broadcasting from paris,for example. Matoub'sdeath,and thoseof others, quickly cameto serveasa reference point for increased Kabylianmilitancy. Giventhe centralityof cultural producersin the fashioningof modern KabylianlAmazighidentity,it wasfitting that a veteransinger/poet/activist, Ferhat Mehenni,hastakenthe reacl recentyearsin proiroting in autonomyfor Kabylie,a radical idea indeed.s6 whatever the courseeventJwouldtake,it wasclearthat the fearsof Mouloud Mammeri, the Kabylian cultural icon of the previousgeneration, another "absurddeath of the of Aztecs,, was premature,at the very least.57 Although Kabyliahasbeenat the centerof the ArgerianAmazigh movement'spolitical and cultural ferment,it would be misiaken to assigi it exclu_ Berbermemory work in the Aurdsregion,the siteof th. Lbl"d 8".ber resistance the invadingArab-Muslim forcesat the end to of the seventh century,has recentlyreacheda new level.In February2003, rlAssociation Aurds El-Kahina erecteda large statueof the heroic Berber queenin the centerof the town of Bagha'iin the wirayaof Khencher". Th" statuewas designedby a graduateof the EcoleNationaledes Beaux-Arts dAlger. of course'sucha public commemorative could not be done in act Algeria (except perhapsin Kabylia)without the consentof the authorities. In fact, the ceremony wasattended the presidentof the republichimsel{, AbdelAziz by Bouteflika.Thepresident's presence clearlyintendedasa gesture the was to Amazigh community,with whom the statehas been at logge-rheads for so manyyears(thoughprimarilyin Kabylia,not in the Aures); ii alsoindicated a desireto placegreateremphasis specifically on Algerian history, albeit a particular readingof it. Indeed,one shouldn'ttakethis too far; hispresence at the unveiling of the Kahina statuewas ignored entirely by the national press. of course, Amazighactivists contest state's the orientationto Berberheritage, whetherit involvedappropriationor neglect. one Aurds-centered web site,displayingthe picture of the new Kahina statue,added superimposed imagesof the Amazigh flag on both sidesof the Kahina statue's Activists bemoan the degradationand official neglectof the archaeological site' which is considered havebeenthe mountainousredoubt to of the Kahina. Someacademics have urged that uNESCo be approached into clude it on its list of protectedworld Heritagesites,and that the Ministry of culture take the lead in promoting its va1ue, it was inhabited as from prehist.ric times until the eleventhcentury Hilalian invasion.60 According to chaouia activists, endangered the statusof anothersite posesa threat lo their collective memory:the mausoleum Imadghacen, cylindricar of a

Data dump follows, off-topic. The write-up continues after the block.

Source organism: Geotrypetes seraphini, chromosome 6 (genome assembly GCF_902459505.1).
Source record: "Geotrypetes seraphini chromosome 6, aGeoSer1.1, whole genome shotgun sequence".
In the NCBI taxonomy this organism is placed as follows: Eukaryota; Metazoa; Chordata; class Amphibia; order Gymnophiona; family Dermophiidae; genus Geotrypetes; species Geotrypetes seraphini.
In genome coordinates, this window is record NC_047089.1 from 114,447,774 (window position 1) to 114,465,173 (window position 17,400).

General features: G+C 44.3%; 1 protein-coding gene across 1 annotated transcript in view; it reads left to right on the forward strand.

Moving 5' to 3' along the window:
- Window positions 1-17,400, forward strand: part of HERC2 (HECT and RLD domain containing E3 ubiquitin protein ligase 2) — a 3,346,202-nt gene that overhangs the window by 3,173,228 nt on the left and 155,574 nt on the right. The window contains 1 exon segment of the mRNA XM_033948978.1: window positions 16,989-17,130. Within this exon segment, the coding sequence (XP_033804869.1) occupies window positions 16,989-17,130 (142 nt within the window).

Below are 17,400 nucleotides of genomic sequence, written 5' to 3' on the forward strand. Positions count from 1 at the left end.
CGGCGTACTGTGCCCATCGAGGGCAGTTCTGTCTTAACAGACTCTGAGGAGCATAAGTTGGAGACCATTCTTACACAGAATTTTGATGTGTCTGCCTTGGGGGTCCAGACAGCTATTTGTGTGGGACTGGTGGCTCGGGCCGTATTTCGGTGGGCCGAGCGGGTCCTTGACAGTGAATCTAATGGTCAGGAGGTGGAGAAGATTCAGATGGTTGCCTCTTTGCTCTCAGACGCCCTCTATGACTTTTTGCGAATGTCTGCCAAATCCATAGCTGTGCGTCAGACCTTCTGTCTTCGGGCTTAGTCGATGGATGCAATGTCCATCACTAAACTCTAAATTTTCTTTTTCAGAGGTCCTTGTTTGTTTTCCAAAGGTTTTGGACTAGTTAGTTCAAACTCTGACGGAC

aa I l l k r r , i l ftr r lr lt,lr tll;r tr tu r

Berber/Amazigh Memory Work / 67 includes the date according to the Jewish calendar on its masthead!) Alternatively, will space be made for multiple, even competing narratives? will Amazigh commemorative efforts be legitimized or repressed? And what may be the impact on the Amazigh movement's memory work of varying state policies? one may only say that the fashioning of Amazigh identity through memory work promises to be an ongoing and ever_increasing en_ terprise that will surely have an impact on, and interact with, parallel processescurrently reshaping the identity of Algerian and Moroccan societies as a whole.

lrcderldl eighteerrand a half meters high and fifty-nine meters in diamclrlr' iu tlrc' wilirya of Batna, which is among the oldest material evidence rl'tlre Massyle Amazigh dynasty, and which under the subsequentrule of Massinissais consideredto have sought to unifr the Maghrib into a single entity. A suggestion to rename the Batna airport after Imadghacen (Imedhassen) was rudely rejected, prompting the following rejoinder from the disappointed former governor of Batna, who had been removed by Bouteflika allegedly following the pressure of the "local mafia": "|ust as you have negated our origins at this moment, there will come a generation which will negate youi'61Meanwhile, chaoui Amazigh activists have begun using the name anyways.62